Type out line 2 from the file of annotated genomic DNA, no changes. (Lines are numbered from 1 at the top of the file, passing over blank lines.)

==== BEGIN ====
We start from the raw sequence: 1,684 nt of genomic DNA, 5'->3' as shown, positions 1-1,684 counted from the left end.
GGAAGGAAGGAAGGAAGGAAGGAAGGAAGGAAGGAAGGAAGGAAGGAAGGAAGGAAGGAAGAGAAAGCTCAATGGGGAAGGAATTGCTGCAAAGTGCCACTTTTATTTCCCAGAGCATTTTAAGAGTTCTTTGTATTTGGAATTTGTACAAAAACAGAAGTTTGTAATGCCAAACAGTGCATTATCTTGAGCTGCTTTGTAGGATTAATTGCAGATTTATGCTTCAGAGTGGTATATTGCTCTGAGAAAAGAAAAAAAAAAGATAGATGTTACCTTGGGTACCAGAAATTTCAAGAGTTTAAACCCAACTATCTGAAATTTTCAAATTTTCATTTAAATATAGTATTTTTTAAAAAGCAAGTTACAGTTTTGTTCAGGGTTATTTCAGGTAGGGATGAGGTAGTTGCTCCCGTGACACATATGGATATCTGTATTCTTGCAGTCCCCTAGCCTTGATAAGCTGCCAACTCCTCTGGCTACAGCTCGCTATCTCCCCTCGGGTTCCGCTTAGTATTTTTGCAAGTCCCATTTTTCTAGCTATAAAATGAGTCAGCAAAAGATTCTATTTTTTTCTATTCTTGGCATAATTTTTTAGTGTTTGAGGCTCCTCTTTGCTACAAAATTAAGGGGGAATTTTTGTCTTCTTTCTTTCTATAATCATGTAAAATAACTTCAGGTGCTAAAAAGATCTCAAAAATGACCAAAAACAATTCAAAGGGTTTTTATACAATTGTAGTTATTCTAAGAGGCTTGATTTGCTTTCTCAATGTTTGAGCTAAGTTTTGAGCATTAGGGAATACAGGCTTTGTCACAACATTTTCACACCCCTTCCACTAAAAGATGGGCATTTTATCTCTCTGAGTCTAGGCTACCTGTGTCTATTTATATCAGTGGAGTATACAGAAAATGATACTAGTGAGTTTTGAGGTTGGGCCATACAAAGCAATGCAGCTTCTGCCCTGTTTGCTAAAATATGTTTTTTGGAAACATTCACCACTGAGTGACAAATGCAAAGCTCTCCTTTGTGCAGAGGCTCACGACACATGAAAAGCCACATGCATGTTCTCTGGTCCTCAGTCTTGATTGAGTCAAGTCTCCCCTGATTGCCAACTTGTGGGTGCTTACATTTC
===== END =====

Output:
GGAAGGAAGGAAGGAAGGAAGGAAGGAAGGAAGGAAGGAAGGAAGGAAGGAAGGAAGGAAGAGAAAGCTCAATGGGGAAGGAATTGCTGCAAAGTGCCACTTTTATTTCCCAGAGCATTTTAAGAGTTCTTTGTATTTGGAATTTGTACAAAAACAGAAGTTTGTAATGCCAAACAGTGCATTATCTTGAGCTGCTTTGTAGGATTAATTGCAGATTTATGCTTCAGAGTGGTATATTGCTCTGAGAAAAGAAAAAAAAAAGATAGATGTTACCTTGGGTACCAGAAATTTCAAGAGTTTAAACCCAACTATCTGAAATTTTCAAATTTTCATTTAAATATAGTATTTTTTAAAAAGCAAGTTACAGTTTTGTTCAGGGTTATTTCAGGTAGGGATGAGGTAGTTGCTCCCGTGACACATATGGATATCTGTATTCTTGCAGTCCCCTAGCCTTGATAAGCTGCCAACTCCTCTGGCTACAGCTCGCTATCTCCCCTCGGGTTCCGCTTAGTATTTTTGCAAGTCCCATTTTTCTAGCTATAAAATGAGTCAGCAAAAGATTCTATTTTTTTCTATTCTTGGCATAATTTTTTAGTGTTTGAGGCTCCTCTTTGCTACAAAATTAAGGGGGAATTTTTGTCTTCTTTCTTTCTATAATCATGTAAAATAACTTCAGGTGCTAAAAAGATCTCAAAAATGACCAAAAACAATTCAAAGGGTTTTTATACAATTGTAGTTATTCTAAGAGGCTTGATTTGCTTTCTCAATGTTTGAGCTAAGTTTTGAGCATTAGGGAATACAGGCTTTGTCACAACATTTTCACACCCCTTCCACTAAAAGATGGGCATTTTATCTCTCTGAGTCTAGGCTACCTGTGTCTATTTATATCAGTGGAGTATACAGAAAATGATACTAGTGAGTTTTGAGGTTGGGCCATACAAAGCAATGCAGCTTCTGCCCTGTTTGCTAAAATATGTTTTTTGGAAACATTCACCACTGAGTGACAAATGCAAAGCTCTCCTTTGTGCAGAGGCTCACGACACATGAAAAGCCACATGCATGTTCTCTGGTCCTCAGTCTTGATTGAGTCAAGTCTCCCCTGATTGCCAACTTGTGGGTGCTTACATTTC